“Society’s anti-Zionism is reinforced in the media by additional factors. The correspondents in Israel of the French-speaking Belgian press are only paid if their articles are published. So why should they waste their time and energy writing about positive events, such as an Israeli scientific discovery? The article will be rejected by the editors and they will not receive any payment.

A broadcast... began by showing the dead bodies of Palestinian children. Thereafter it presented, out of context, unrelated pictures of Israeli soldiers singing and dancing.
“The media’s treatment of Israel’s 2014 Protective Edge Campaign has once again proven its bias. The Palestinian-Israeli conflicts are presented by many reporters as attacks on innocent Palestinian civilians – and children in particular -- by bloodthirsty Israeli soldiers.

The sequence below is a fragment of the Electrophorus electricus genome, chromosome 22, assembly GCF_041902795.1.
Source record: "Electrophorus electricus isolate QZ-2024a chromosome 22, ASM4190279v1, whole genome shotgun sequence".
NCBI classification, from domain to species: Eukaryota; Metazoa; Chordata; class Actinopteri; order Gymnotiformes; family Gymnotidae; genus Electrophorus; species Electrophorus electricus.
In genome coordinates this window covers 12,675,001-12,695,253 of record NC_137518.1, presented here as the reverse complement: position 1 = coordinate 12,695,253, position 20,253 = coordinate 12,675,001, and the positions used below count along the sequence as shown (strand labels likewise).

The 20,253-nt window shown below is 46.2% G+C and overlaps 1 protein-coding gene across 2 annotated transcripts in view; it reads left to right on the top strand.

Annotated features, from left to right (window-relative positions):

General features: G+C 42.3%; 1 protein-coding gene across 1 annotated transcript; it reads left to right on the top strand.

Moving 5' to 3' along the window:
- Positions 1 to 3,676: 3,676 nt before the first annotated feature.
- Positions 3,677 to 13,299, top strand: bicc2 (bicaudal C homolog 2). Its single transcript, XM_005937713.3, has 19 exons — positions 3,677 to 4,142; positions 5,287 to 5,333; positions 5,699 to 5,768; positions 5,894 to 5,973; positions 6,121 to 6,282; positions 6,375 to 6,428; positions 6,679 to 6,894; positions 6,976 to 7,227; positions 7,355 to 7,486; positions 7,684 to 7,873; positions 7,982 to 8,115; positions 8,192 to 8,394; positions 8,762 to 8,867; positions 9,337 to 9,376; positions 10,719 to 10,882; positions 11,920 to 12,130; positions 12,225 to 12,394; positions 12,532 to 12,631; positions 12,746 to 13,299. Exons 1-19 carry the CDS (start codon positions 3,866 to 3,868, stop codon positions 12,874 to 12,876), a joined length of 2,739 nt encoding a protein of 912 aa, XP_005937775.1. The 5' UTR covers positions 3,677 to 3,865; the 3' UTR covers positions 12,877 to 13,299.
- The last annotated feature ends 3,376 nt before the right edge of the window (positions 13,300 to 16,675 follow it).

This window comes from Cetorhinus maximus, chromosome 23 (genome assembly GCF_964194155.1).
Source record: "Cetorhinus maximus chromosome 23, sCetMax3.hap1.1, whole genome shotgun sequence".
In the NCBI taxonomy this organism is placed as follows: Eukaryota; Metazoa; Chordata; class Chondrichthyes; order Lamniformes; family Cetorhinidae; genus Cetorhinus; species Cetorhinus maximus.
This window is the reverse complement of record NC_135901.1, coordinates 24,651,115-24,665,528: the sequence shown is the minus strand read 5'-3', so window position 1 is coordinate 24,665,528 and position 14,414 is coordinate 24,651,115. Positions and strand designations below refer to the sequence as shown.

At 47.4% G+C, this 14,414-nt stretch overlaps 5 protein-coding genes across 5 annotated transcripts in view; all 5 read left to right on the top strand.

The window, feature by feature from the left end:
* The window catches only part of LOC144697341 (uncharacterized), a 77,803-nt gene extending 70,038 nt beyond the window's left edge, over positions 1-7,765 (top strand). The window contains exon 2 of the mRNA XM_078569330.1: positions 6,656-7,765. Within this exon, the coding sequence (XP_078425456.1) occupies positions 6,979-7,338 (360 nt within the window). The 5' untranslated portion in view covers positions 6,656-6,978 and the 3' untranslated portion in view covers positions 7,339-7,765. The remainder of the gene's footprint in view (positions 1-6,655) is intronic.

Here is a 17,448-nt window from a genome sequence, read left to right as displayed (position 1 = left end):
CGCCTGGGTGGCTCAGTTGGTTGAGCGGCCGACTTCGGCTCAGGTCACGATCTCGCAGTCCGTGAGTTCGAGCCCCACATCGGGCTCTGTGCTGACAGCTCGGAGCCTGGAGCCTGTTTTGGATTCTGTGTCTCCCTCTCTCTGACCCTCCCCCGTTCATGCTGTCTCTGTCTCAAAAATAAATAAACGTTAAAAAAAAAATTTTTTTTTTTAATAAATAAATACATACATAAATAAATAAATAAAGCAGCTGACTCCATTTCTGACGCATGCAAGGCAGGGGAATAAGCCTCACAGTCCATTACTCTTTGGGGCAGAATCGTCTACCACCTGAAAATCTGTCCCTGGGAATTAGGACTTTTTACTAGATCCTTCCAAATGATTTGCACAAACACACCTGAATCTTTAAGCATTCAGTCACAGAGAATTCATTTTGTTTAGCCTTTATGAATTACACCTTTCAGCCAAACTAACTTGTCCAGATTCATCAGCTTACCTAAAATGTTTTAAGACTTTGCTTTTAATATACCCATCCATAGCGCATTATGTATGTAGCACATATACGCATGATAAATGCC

“One among many examples of major bias was a broadcast of August 4, 2014, by RBTF, the public television station of French speaking Belgium. It began by showing the dead bodies of Palestinian children. Thereafter it presented, out of context, unrelated pictures of Israeli soldiers singing and dancing.

“This is propaganda using an old cinema trick of editing pictures and creating new meaning by placing unrelated frames in sequence. This is known as the Kuleshov effect, after the Soviet Russian moviemaker Lev Kuleshov, whose work became known at the beginning of the twentieth century.